The Vault: The Story of the Baird & Warner REIT – and its Hostile Takeover

To help meet the growing need for capital, Baird & Warner formed a real estate investment trust nearly 50 years ago. The Baird & Warner Mortgage and Realty Investors trust was organized in 1971, offering buyable shares of the trust.

In its first fiscal year, the trust’s regular payout totaled $1.46 per share. The trust even paid dividends during the 1973 recession at the same time other real estate and investment trusts absorbed decreases.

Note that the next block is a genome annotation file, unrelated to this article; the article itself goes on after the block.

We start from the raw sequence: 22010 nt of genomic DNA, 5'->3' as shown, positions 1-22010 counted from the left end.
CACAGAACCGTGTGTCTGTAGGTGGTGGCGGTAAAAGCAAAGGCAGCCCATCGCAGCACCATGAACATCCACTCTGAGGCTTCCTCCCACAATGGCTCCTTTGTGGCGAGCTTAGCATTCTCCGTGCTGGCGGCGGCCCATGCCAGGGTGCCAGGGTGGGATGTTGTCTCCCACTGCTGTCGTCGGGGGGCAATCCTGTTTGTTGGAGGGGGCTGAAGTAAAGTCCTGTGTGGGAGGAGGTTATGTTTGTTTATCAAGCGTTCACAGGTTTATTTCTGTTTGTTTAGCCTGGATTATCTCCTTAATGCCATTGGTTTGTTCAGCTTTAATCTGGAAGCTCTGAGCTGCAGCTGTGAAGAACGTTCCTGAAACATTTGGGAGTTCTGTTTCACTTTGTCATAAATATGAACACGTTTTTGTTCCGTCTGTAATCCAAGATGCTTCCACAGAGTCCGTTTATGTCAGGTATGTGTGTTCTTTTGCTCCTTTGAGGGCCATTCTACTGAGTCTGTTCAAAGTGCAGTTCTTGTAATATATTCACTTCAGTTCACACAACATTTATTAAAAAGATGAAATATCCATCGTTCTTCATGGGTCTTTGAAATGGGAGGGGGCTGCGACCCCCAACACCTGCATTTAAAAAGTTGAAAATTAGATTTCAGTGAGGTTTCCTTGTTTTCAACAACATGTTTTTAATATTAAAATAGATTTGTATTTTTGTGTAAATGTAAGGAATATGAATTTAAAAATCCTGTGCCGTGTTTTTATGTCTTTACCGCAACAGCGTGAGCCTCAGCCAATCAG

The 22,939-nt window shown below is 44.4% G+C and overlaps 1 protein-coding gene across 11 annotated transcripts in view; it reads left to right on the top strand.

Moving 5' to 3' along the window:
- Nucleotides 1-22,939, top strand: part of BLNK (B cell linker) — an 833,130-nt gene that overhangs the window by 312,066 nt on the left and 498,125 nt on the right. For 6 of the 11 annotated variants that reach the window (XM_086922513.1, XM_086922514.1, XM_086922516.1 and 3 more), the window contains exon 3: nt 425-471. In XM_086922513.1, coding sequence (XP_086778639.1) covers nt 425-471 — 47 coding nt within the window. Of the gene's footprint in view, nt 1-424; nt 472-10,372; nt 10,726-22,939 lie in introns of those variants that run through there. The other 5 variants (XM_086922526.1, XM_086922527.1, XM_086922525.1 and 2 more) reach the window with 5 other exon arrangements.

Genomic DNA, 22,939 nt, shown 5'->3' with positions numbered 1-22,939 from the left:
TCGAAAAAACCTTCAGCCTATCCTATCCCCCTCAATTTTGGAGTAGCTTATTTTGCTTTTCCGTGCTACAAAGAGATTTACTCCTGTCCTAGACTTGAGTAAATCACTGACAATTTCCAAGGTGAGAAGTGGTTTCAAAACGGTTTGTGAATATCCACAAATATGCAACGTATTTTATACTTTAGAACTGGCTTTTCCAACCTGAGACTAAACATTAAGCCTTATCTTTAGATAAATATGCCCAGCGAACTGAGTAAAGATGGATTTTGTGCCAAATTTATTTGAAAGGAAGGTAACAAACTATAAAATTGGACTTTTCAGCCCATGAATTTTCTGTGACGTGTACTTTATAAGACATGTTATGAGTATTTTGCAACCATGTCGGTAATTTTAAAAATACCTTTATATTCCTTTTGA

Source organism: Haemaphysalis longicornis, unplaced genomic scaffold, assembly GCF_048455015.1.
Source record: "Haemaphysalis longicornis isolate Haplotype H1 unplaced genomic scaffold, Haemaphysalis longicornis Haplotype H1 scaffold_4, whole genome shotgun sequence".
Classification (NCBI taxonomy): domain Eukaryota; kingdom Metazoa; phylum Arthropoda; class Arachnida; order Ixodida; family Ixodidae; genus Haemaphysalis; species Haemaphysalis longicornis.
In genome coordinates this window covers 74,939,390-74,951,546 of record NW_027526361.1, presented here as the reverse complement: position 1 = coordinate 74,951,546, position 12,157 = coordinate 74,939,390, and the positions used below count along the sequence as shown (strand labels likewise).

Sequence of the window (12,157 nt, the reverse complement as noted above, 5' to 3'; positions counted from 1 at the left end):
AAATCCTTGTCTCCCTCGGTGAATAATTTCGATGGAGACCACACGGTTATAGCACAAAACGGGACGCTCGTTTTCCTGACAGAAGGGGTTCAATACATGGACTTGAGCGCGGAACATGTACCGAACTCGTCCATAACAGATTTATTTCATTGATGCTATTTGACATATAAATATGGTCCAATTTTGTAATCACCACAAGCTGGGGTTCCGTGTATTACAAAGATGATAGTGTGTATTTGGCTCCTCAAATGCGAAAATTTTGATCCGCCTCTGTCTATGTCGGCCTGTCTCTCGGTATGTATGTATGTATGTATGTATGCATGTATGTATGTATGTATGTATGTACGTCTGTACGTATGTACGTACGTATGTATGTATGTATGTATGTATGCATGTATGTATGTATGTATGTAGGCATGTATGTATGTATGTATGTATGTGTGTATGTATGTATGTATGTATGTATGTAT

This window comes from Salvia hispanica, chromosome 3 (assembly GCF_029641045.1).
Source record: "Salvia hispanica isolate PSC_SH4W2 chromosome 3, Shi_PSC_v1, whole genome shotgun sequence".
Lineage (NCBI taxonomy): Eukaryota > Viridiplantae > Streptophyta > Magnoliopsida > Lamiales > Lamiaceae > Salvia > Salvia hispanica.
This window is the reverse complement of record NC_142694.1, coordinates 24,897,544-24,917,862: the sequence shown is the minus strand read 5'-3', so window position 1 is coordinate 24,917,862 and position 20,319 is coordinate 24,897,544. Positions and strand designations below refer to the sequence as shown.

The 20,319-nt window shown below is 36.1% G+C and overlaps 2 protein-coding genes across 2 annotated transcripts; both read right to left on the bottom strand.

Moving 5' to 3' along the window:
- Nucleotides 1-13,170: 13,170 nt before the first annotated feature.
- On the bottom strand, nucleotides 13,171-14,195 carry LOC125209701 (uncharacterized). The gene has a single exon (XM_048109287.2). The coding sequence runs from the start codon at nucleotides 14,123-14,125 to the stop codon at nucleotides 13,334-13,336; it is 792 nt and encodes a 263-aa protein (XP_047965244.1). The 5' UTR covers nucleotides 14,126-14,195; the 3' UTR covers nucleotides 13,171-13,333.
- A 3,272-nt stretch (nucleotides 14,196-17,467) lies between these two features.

Most of the loans were offered to Chicagoans and were up to 4% above what commercial banks charged at the time. Annually, the trust returned at least 90% of its profits to the investors.

Baird & Warner’s REIT holds a historical footnote due to its hostile takeover in 1979. As the REIT industry began to falter in the late 1970s, a New York stockbroker, Carl Icahn, looked for opportunities to capitalize on investments. In 1979, he purchased Baird & Warner’s REIT, which was bucking the trend and outperforming other REITs. Icahn had held more than a 25% interest before the hostile takeover.

He changed the name to Bayswater Realty & Investment Trust and eventually liquidated most of the trust’s holdings.